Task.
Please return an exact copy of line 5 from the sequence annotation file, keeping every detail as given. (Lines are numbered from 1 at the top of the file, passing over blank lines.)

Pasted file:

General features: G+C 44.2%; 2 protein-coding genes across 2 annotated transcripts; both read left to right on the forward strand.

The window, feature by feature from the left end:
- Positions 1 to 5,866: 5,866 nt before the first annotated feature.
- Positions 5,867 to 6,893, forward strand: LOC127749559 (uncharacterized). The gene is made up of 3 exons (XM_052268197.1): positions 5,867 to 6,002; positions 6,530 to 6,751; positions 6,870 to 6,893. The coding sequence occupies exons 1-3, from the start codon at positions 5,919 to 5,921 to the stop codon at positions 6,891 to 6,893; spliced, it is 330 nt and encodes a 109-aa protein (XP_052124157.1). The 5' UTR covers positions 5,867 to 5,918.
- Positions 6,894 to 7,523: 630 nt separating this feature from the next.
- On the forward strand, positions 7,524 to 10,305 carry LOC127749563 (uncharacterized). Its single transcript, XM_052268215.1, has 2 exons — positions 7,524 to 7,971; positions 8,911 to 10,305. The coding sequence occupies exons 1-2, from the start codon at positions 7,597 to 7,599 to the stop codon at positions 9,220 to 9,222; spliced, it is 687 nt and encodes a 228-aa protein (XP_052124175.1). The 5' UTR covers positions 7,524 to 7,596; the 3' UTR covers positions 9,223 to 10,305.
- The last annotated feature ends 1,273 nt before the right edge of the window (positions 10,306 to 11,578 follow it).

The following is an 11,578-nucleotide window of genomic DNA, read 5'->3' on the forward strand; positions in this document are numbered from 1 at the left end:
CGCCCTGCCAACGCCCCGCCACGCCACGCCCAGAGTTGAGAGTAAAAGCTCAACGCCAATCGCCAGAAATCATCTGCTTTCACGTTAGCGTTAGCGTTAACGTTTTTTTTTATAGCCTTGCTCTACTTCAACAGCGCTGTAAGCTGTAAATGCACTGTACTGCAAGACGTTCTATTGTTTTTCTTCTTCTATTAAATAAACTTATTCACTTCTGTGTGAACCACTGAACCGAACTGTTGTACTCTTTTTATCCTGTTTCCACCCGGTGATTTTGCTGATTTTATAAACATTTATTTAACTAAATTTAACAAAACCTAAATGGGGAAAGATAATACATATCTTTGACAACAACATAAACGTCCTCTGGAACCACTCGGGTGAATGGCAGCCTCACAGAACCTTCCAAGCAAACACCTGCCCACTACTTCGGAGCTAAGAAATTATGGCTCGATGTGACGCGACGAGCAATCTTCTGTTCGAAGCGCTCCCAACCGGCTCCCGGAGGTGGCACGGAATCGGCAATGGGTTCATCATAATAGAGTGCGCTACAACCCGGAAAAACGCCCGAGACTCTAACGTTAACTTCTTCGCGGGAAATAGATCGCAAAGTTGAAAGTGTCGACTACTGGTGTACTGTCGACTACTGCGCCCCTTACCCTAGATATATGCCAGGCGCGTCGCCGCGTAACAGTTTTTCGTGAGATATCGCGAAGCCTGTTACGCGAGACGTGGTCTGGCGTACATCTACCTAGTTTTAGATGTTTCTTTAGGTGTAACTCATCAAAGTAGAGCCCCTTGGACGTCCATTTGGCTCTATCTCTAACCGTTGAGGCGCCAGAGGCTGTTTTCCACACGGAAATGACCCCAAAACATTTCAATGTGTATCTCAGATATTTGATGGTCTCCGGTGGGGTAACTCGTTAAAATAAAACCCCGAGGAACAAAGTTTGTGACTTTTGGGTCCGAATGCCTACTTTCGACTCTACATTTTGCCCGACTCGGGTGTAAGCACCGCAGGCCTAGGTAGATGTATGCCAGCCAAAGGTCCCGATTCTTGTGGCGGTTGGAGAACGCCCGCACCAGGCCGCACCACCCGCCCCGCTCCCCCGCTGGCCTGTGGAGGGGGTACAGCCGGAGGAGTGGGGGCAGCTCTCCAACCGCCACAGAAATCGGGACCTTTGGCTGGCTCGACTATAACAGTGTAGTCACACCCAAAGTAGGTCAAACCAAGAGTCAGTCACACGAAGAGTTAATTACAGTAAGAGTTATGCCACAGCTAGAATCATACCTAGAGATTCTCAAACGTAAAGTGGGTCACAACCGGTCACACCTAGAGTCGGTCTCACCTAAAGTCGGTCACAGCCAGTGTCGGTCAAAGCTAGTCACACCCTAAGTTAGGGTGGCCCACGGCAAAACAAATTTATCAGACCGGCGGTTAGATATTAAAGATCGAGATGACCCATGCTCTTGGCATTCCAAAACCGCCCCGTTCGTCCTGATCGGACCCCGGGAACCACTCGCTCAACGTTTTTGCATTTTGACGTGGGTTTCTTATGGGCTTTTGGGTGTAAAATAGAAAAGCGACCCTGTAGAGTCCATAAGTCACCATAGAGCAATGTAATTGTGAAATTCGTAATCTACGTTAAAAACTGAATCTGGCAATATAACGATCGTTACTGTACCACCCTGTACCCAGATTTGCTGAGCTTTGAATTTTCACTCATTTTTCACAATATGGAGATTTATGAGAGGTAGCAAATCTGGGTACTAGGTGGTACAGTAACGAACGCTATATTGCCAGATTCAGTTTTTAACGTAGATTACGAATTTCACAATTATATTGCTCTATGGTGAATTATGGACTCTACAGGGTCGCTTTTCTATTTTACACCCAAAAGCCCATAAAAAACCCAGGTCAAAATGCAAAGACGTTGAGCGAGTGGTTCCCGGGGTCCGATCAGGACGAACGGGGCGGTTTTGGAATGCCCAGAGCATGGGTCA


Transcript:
- Positions 6,894 to 7,523: 630 nt separating this feature from the next.